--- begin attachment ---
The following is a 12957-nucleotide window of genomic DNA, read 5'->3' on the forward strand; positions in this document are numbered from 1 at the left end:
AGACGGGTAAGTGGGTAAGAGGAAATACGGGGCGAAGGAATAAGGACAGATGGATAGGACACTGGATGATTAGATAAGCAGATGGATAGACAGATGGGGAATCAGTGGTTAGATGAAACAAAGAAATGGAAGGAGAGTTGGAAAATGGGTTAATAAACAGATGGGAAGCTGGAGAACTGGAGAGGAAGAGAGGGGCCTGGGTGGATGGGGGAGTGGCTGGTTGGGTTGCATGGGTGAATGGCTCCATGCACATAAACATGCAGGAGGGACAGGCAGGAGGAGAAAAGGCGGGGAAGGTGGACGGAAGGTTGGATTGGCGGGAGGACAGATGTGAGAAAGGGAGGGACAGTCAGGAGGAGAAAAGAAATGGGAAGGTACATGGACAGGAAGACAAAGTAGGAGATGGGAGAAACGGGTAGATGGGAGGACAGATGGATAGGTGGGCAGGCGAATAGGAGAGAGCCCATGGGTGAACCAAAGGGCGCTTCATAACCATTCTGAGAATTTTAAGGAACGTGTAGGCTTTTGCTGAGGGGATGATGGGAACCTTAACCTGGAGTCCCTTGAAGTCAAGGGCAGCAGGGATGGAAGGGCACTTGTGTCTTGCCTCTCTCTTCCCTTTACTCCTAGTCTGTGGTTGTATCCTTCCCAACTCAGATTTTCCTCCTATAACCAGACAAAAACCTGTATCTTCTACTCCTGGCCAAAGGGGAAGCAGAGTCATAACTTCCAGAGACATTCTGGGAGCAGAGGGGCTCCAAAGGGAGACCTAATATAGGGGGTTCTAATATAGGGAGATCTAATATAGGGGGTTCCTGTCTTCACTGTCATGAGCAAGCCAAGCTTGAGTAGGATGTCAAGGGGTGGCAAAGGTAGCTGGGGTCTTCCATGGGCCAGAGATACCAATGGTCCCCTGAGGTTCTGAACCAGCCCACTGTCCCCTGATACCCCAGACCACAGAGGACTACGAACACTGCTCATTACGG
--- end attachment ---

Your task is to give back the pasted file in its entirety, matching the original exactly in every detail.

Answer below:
The following is a 12957-nucleotide window of genomic DNA, read 5'->3' on the forward strand; positions in this document are numbered from 1 at the left end:
AGACGGGTAAGTGGGTAAGAGGAAATACGGGGCGAAGGAATAAGGACAGATGGATAGGACACTGGATGATTAGATAAGCAGATGGATAGACAGATGGGGAATCAGTGGTTAGATGAAACAAAGAAATGGAAGGAGAGTTGGAAAATGGGTTAATAAACAGATGGGAAGCTGGAGAACTGGAGAGGAAGAGAGGGGCCTGGGTGGATGGGGGAGTGGCTGGTTGGGTTGCATGGGTGAATGGCTCCATGCACATAAACATGCAGGAGGGACAGGCAGGAGGAGAAAAGGCGGGGAAGGTGGACGGAAGGTTGGATTGGCGGGAGGACAGATGTGAGAAAGGGAGGGACAGTCAGGAGGAGAAAAGAAATGGGAAGGTACATGGACAGGAAGACAAAGTAGGAGATGGGAGAAACGGGTAGATGGGAGGACAGATGGATAGGTGGGCAGGCGAATAGGAGAGAGCCCATGGGTGAACCAAAGGGCGCTTCATAACCATTCTGAGAATTTTAAGGAACGTGTAGGCTTTTGCTGAGGGGATGATGGGAACCTTAACCTGGAGTCCCTTGAAGTCAAGGGCAGCAGGGATGGAAGGGCACTTGTGTCTTGCCTCTCTCTTCCCTTTACTCCTAGTCTGTGGTTGTATCCTTCCCAACTCAGATTTTCCTCCTATAACCAGACAAAAACCTGTATCTTCTACTCCTGGCCAAAGGGGAAGCAGAGTCATAACTTCCAGAGACATTCTGGGAGCAGAGGGGCTCCAAAGGGAGACCTAATATAGGGGGTTCTAATATAGGGAGATCTAATATAGGGGGTTCCTGTCTTCACTGTCATGAGCAAGCCAAGCTTGAGTAGGATGTCAAGGGGTGGCAAAGGTAGCTGGGGTCTTCCATGGGCCAGAGATACCAATGGTCCCCTGAGGTTCTGAACCAGCCCACTGTCCCCTGATACCCCAGACCACAGAGGACTACGAACACTGCTCATTACGG